Pit bull facts for kids

Kids Encyclopedia Facts
Pit bull
Pit bull sampler.jpg
A selection of pit bull-type dogs. Clockwise from top left: American Pit Bull Terrier, American Staffordshire Terrier, American Bulldog, Staffordshire Bull Terrier.
Nicknames Bully
Country of origin Britain (England / Scotland)
Ireland
United States

Pit bull is the common name for a type of dog descended from bulldogs and terriers. The pit bull-type is particularly ambiguous, as it encompasses a range of pedigree breeds, informal types and appearances that cannot be reliably identified. Formal breeds often considered to be of the pit bull-type include the American Pit Bull Terrier, American Staffordshire Terrier, American Bully, and Staffordshire Bull Terrier. The American Bulldog is also sometimes included. Mixed-breed dogs which physically resemble these breeds often get labelled as "pit bulls" by shelters. Many of these breeds were originally developed as fighting dogs from crossbreeding bull-baiting dogs (used to hold the faces and heads of larger animals such as bulls) and terriers. After the use of dogs in blood sports was banned, such dogs were used as catch dogs in the United States for semi-wild cattle and hogs, to hunt and drive livestock, and as family companions. Despite dog fighting now being illegal in the United States, it still exists as an underground activity, and pit bulls are a common type used.

Owners of pit bull-type dogs deal with a strong breed stigma; however, controlled studies have not identified this breed group as disproportionately dangerous. Because owners of stigmatized breeds are more likely to have involvement in criminal or violent acts, breed correlations may have the owner's behavior as the underlying causal factor. Some jurisdictions have enacted legislation banning the group of breeds, and some insurance companies do not cover liability from pit bull bites. Among other roles, pit bulls have served as police dogs, search and rescue dogs, and several have appeared on film.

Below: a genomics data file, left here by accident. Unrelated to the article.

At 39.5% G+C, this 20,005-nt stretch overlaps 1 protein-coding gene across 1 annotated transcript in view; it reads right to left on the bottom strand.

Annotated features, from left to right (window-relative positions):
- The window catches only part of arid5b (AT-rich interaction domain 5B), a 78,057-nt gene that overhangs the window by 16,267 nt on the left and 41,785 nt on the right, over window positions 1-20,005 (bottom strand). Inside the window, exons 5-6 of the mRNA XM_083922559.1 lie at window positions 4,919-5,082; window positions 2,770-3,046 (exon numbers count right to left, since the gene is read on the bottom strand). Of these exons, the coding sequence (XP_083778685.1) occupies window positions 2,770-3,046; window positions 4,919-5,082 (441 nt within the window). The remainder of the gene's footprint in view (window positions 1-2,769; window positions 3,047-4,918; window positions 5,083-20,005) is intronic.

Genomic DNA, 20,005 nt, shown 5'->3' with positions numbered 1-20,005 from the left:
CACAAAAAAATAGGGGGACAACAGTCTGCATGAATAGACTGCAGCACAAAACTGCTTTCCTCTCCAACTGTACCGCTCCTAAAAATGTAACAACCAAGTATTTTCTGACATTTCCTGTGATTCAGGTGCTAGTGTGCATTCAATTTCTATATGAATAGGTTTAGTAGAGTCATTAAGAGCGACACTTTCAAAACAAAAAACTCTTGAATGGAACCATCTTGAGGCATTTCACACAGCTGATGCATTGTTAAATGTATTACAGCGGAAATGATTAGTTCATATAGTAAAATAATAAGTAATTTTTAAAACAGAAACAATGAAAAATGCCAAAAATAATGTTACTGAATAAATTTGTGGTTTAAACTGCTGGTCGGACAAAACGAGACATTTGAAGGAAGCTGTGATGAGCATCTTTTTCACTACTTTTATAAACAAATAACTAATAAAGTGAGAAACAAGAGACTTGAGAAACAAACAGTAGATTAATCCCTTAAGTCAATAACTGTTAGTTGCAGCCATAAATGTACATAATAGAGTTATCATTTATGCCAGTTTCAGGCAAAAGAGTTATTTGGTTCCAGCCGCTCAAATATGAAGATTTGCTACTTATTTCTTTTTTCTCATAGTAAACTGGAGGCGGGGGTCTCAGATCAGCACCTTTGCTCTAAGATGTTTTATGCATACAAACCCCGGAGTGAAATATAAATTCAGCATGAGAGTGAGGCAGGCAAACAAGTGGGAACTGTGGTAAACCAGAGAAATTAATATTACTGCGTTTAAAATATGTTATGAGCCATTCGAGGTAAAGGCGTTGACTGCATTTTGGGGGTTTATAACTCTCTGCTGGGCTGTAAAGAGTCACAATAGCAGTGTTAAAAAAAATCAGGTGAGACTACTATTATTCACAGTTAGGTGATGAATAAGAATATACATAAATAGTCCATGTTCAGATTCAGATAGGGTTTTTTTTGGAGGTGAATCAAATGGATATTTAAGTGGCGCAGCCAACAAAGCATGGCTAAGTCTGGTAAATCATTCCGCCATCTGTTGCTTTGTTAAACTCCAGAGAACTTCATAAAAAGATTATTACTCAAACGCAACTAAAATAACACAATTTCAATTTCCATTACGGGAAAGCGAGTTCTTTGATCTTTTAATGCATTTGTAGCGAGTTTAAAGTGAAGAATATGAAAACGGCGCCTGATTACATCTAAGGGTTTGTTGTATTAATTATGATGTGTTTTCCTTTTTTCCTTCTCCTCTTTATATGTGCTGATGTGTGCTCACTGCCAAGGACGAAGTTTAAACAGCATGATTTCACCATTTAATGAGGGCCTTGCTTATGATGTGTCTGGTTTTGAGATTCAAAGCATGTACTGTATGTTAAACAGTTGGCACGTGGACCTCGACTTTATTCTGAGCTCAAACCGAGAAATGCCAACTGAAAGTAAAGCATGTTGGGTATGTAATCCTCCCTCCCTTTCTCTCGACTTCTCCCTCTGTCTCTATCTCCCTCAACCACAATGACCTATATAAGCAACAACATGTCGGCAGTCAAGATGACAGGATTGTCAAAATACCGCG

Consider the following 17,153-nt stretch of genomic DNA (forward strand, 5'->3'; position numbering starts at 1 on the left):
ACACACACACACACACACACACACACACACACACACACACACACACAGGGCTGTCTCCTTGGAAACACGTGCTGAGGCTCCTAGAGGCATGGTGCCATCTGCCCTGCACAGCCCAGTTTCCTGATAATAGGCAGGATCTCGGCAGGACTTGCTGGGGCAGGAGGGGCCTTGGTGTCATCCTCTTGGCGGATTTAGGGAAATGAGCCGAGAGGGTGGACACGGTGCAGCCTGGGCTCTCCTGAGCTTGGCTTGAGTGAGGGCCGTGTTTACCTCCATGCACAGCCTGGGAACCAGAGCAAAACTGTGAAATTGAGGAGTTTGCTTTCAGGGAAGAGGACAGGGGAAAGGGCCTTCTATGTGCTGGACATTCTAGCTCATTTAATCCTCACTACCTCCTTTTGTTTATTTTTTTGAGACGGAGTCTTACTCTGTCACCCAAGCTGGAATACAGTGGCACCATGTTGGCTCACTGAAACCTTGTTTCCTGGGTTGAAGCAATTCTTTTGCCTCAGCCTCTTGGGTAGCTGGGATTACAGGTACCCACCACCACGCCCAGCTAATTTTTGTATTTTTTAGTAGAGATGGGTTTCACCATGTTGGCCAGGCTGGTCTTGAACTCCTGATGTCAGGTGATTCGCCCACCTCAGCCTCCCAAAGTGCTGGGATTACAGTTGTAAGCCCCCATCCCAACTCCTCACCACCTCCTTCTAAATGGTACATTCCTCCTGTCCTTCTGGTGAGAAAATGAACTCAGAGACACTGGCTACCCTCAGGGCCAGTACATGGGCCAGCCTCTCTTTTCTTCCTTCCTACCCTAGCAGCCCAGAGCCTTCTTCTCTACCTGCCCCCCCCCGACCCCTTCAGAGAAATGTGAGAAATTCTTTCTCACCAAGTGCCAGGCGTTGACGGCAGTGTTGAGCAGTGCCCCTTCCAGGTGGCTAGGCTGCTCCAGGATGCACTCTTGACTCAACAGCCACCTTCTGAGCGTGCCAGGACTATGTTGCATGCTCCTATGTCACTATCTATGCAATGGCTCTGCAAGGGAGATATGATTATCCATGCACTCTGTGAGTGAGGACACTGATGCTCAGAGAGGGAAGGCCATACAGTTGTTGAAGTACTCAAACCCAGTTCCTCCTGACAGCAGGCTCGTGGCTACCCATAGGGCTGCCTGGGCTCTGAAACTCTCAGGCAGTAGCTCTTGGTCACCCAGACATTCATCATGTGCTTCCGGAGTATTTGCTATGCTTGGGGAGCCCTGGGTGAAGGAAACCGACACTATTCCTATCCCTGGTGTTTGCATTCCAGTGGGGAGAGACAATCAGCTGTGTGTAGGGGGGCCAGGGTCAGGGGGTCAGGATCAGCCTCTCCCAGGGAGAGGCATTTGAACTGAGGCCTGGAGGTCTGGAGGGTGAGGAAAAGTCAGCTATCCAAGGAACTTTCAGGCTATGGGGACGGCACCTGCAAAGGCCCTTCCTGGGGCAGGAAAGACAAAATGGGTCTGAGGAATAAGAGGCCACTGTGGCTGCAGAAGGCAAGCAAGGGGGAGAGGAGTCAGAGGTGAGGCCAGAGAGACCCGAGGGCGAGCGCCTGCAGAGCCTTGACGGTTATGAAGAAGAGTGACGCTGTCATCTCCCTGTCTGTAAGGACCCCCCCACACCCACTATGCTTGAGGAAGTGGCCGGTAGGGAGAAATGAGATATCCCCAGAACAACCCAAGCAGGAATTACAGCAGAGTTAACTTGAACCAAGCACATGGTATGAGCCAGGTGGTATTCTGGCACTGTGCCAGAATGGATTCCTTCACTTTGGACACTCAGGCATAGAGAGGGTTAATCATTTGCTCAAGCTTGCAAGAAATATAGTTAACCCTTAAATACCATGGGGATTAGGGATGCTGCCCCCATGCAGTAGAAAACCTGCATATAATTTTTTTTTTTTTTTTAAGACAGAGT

History

Bull and Bear Baiting arenas shown on the Agas Map of London of 1560
Bull- and bear-baiting arenas shown on the "Woodcut" map of London of c.1561 (the dogs are shown coming out of pens on each side)
American Pit Bull Terrier Puppy
An American Pit Bull Terrier puppy

Pit bulls were created by crossbreeding bulldogs and terriers to produce a dog that combined the strength of the bulldog with the gameness and agility of the terrier. In the United Kingdom, these dogs were used in blood sports such as bull-baiting and bear-baiting. These blood sports were officially eliminated in 1835, as Britain began to introduce animal welfare laws. Since dogfights were cheaper to organize and far easier to conceal from the law than bull- or bear-baits, blood sport proponents turned to pitting their dogs against each other instead. Dog fighting was used as both a blood sport (often involving gambling) and a way to continue to test the quality of their stock. For decades afterwards, dog fighting took place clandestinely in small areas of Britain and America. In the early 20th century, pit bulls were used as catch dogs in America for semi-wild cattle and hogs, to hunt and drive livestock, and as family companions. Some have been selectively bred for their fighting prowess.

Pit bulls also constitute the majority of dogs used for illegal dog fighting in America. In addition, law enforcement organisations report these dogs are used for other nefarious purposes, such as guarding illegal narcotics operations, use against police, and as attack dogs. On the other side of the law, pit bulls have been used as police dogs.

In an effort to counter the fighting reputation of pit bull-type dogs, in 1996 the San Francisco Society for the Prevention of Cruelty to Animals renamed pit bull terriers "St. Francis Terriers", so that people might be more likely to adopt them. 60 temperament-screened dogs were adopted until the program was halted, after several of the newly adopted pit bulls killed cats. The New York City Center for Animal Care and Control tried a similar approach in 2004, relabeling their pit bulls as "New Yorkies", but dropped the idea in the face of overwhelming public opposition.

Blue nose pit bull puppy
A blue-nosed pit bull puppy

Currently, there are a number of breeds that are recognized by different associations which fall under the term "pit bull". The Federation Cynologique Internationale currently only recognizes three breeds: the Bull Terrier, the Miniature Bull Terrier, and the Staffordshire Bull Terrier. The Canadian Kennel Club also recognizes these breeds, as well as the American Staffordshire Terrier. The American Kennel Club recognizes the Bull Terrier, the Miniature Bull Terrier, the Staffordshire Bull Terrier and the American Staffordshire Terrier as breeds also.

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